Dunstan
is supposed to have become an ironworker and run a small forge next to the church. The legend goes that he was confronted by the devil, either making offensive remarks, or disguised as a young woman.[10][11] He then pinched the devil's nose with the tongs. The devil then fled to Tunbridge Wells and doused his burnt nose with the spring water.[12][13] Some sources note that the story happened in Glastonbury
Glastonbury
rather than Mayfield, and that Dunstan
Dunstan
may have in fact clamped tongs around someone's nose, with the story of it being the devil added later.[10] The Anglican
Anglican
church is dedicated to Dunstan. In 1389 much of the village and most of the church were destroyed by fire; the latter was struck by lightning in the 17th century.[14] The church was subsequently rebuilt in the fifteenth century. The church is in a mostly Perpendicular style and has a "squat, shingled broach spire".[13] Inside the church there are a number of graves made of iron for the families of Mayfield's ironmasters.[8]

Mayfield Baptist
Baptist
Chapel

There are three other religious buildings in Mayfield:[15] the Roman Catholic church of St Thomas of Canterbury (in Station Road), Coggins Mill Church[16] (a Free Church, also in Station Road), and Mayfield Baptist
Baptist
Chapel (on South Street). Shops and businesses[edit] There are a large number of shops and other commercial properties in Mayfield High Street.[17] There are two pubs in Mayfield: the Middle House (in the High Street) and the Rose and Crown (in Fletching Street). Mayfield schools[edit]

Mayfield College, the now defunct private boys' school.

St Leonards-Mayfield[18] Roman Catholic
Roman Catholic
girls' boarding school, which has existed since 1872,[19] is situated on the High Street. The school consists of years seven up to thirteen. The head mistress is Miss Antonia Beary. The school is on the site of the Mayfield Old Palace which, after being founded by St Dunstan, used to be a lodging place for archbishops before being given to Henry VIII.[20][21][22] It was rebuilt in the fourteenth century by Archbishop Simon Islip, and was owned by Thomas Cranmer
Thomas Cranmer
before being given to Henry VIII in 1545. It was also used by Edward I and Queen Elizabeth I.[13] After this, it fell into ruin[23] but was purchased in 1863 by the Duchess of Leeds and given to the Society of the Holy Child, who established a convent there. The school was opened in 1872.[8] Mayfield College, a now-defunct boys' boarding school run by the Xaverian Brothers, was located in nearby Little Trodgers Lane. Following its closure its main building, designed by E. W. Pugin, has been converted to luxury apartments.[24][25] The village's Church of England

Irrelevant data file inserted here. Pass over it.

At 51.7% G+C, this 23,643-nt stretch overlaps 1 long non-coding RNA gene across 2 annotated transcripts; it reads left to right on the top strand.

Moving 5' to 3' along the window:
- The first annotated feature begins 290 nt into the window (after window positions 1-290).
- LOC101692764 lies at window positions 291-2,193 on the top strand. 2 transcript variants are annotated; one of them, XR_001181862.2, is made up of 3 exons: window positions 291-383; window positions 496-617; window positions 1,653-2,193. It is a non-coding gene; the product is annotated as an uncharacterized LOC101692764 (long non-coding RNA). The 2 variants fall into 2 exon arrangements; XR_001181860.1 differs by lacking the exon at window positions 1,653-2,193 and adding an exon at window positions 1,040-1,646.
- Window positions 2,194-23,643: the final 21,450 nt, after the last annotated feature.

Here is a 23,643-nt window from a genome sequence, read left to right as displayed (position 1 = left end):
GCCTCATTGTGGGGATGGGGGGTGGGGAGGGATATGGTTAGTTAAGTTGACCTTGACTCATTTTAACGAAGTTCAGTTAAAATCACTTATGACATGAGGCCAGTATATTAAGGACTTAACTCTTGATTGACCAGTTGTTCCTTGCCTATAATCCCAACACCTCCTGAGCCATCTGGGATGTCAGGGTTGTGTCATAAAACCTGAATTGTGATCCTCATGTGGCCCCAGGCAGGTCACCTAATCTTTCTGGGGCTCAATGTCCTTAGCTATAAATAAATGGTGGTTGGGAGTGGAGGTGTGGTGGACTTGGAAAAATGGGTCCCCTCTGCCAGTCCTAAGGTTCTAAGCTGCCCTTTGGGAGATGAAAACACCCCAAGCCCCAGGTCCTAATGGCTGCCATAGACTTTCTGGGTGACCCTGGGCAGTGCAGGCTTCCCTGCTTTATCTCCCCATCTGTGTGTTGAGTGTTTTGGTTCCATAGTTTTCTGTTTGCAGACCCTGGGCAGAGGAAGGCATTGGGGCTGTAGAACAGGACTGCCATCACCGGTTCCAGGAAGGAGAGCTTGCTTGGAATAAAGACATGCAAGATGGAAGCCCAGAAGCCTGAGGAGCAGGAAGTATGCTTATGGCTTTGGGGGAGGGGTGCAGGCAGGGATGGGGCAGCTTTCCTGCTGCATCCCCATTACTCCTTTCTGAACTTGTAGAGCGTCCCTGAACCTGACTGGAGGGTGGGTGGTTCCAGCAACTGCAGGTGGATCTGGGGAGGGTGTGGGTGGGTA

England
primary school is mainly Edwardian but has modern additions.[26] Five Ashes
Five Ashes
village[edit] Between Mayfield and Heathfield lie two small hamlets: Cross-in-Hand and Five Ashes. The latter is part of the same parish as Mayfield. Churches[edit] The small village church is dedicated to The Good Shepherd. Commercial businesses[edit] There are no retail shops in the village apart from a Porsche car dealership. There is also a pub called The Five Ashes
Five Ashes
Inn. Schools[edit]

Five Ashes
Five Ashes
C of E Primary School

There are two schools in Five Ashes. Five Ashes
Five Ashes
Primary School is a small voluntary controlled Church of England
England
school with around 45 children on roll.[27] Skippers Hill Manor Preparatory School is a small private school founded in 1945 by Ray and Maureen Ward, remaining in the family until it was sold to Bellevue Education
Bellevue Education
in 2010.[28] Parks and recreation[edit] In Five Ashes, there is a large playing field where football and other games can be played and a skateboarding park. Adjoining the playing field and village hall is a children's playground. In Stonehurst Lane, there is a park with wooded areas and ponds called Foxes Copse where dogs can be walked.[29] Argos Hill[edit] Rising about 7 miles (11 km) south of Tunbridge Wells, Argos Hill is between the villages of Rotherfield
Rotherfield
and Mayfield. It is known for the landmark of Argos Hill Windmill, a grade II* listed building that was built between 1831 and 1843 and operational until 1927.[13] It was restored in the 1960s, and was under threat of demolition in 2008.[13][30][31] In 1939 Counties Ship Management